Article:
Page 37 - Montecito Journal Glossy Edition Winter Spring 2012/13

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To her, that spirit is about “freedom and roaming free
to be wild and reckless without hesitation. What girl
doesn’t want to have a bit of that? Everyone needs a little
Western and cowgirl spirit in their life.”
Emily has organized her line of leather bags into
collections rather than seasons and says her line is “pretty
women specific.” If she has the wherewithal in the next
year, she would like to expand into making men’s wallets
and may design an urban collection, something more
monochromatic that will reflect what she would want to
carry if she was heading to New York, London, or Paris.
As for her inspiration and creative process, Emily
says, “I make my bags based on my lifestyle, what I
need, and what I want. When I started travelling
more, I wanted a really cool carry-on bag so I made
the Cheyenne Weekender – which is an extra sturdy
getaway bag. Each one serves a different purpose in
my lifestyle.” Sipping chardonnay while sitting on
the outdoor patio at Pierre Lafond Wine Bistro on a
temperate evening in Montecito, Emily gestures to the
handbag she’s brought with her. It’s the Molori Bag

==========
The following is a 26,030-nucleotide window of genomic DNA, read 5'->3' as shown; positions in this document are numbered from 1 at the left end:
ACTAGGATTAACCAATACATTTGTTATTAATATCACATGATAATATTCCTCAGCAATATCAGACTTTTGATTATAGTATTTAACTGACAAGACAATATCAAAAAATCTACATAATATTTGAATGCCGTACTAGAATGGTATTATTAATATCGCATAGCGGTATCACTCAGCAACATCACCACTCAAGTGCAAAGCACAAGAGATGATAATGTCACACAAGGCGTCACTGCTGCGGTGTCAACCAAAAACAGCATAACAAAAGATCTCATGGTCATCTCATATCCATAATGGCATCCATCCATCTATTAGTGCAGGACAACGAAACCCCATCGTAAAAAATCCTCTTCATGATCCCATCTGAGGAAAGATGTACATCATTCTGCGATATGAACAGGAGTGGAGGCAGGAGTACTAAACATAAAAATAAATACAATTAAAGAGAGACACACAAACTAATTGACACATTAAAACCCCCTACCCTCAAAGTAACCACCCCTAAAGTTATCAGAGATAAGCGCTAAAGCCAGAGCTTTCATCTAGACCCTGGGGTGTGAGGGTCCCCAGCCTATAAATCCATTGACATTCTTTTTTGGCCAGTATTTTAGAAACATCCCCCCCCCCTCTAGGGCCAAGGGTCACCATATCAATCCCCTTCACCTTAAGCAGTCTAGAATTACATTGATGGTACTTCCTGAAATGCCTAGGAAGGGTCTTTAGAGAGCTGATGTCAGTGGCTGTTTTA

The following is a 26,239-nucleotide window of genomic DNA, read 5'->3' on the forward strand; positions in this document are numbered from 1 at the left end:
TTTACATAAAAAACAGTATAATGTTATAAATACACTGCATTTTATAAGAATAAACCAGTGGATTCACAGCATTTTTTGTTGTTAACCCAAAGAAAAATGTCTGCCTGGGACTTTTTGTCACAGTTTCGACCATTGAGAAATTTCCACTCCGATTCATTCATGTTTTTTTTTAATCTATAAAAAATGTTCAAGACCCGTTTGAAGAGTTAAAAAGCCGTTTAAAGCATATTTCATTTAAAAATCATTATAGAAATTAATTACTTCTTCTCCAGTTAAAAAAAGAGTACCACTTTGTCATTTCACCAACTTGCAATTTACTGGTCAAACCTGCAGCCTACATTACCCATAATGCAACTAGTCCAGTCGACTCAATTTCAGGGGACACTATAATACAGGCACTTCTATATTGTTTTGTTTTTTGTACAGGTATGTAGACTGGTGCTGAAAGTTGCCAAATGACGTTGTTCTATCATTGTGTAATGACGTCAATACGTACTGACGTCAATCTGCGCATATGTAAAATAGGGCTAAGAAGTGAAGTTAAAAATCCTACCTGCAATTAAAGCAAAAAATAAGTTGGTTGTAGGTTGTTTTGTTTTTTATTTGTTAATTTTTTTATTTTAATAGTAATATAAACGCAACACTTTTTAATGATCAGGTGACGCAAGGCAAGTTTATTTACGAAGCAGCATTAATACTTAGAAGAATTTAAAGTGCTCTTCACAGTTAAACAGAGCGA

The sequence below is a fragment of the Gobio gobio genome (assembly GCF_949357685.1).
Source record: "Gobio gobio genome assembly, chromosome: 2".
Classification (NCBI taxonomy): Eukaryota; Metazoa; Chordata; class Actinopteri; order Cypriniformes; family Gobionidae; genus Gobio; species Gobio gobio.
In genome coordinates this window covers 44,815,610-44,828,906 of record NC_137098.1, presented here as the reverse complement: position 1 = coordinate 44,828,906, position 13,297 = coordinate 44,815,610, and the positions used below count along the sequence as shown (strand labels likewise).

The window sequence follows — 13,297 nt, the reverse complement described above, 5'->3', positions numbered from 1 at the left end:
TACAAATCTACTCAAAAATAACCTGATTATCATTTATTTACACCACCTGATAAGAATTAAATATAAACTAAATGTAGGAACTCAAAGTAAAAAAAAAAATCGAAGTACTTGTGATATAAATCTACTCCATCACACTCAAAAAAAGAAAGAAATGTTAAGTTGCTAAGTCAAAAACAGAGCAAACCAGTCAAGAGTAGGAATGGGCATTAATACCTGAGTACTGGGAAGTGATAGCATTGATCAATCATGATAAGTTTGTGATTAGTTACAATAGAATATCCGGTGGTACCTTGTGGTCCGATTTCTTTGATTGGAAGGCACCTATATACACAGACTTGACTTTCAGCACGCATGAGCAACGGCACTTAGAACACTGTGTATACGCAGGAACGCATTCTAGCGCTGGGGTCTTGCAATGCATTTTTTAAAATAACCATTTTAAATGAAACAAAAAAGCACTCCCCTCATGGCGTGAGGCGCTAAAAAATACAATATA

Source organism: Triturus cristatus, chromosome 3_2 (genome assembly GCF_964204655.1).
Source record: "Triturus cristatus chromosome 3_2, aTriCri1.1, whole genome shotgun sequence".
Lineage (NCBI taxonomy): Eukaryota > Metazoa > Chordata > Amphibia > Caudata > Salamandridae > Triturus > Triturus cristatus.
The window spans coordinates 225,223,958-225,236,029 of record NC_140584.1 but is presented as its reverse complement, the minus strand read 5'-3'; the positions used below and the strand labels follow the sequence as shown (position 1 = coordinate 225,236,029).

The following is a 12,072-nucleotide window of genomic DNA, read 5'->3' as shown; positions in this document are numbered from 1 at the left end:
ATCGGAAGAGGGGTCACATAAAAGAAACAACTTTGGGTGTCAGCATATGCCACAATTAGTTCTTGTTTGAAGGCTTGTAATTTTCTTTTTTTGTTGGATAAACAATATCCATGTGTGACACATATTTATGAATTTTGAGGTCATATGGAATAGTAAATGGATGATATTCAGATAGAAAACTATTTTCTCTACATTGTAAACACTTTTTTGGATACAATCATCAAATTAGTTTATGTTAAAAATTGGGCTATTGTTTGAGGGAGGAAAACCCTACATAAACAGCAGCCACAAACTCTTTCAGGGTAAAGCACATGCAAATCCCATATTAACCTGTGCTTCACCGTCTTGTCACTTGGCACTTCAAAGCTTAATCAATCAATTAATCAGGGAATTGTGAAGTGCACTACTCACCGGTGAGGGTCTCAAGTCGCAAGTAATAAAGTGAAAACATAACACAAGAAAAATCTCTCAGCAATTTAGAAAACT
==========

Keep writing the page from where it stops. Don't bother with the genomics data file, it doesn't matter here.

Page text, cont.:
in cowhide from her Safari Collection. “I made this
bag to take on my trip with me to England and Africa
and everywhere in between. This was my trip bag. An
oversized slouchy hobo style bag with a flap, studs
and fringe, a really great whip stitched gusset, and ‘D’
rings. I made this for my journey.”
Her current collections include Safari, Cowgirl,
and Clutches. The Safari Collection was inspired by
a recent visit to the Madikwe Game Reserve in South
Africa and incorporates Nguni cattle hide, cow printed
zebra hide, springbok leathers, and even a porcupine
quill for accent. “I named the bags based on the lodges
and places we were in in South Africa. It was the best
experience of my life – it was a game changer. When you
go to Africa you just return different.”
Emily reports she sources her leather from around
the world. “Most of my hides come from South Africa,
Wyoming, and Texas. I’m interested in some hides from
Argentina, but I try to mostly buy domestic because
customs and duty are a nightmare.”
Growing up in Wyoming, Emily says she
understands the hunting, fishing and gaming of life, “It
spr ing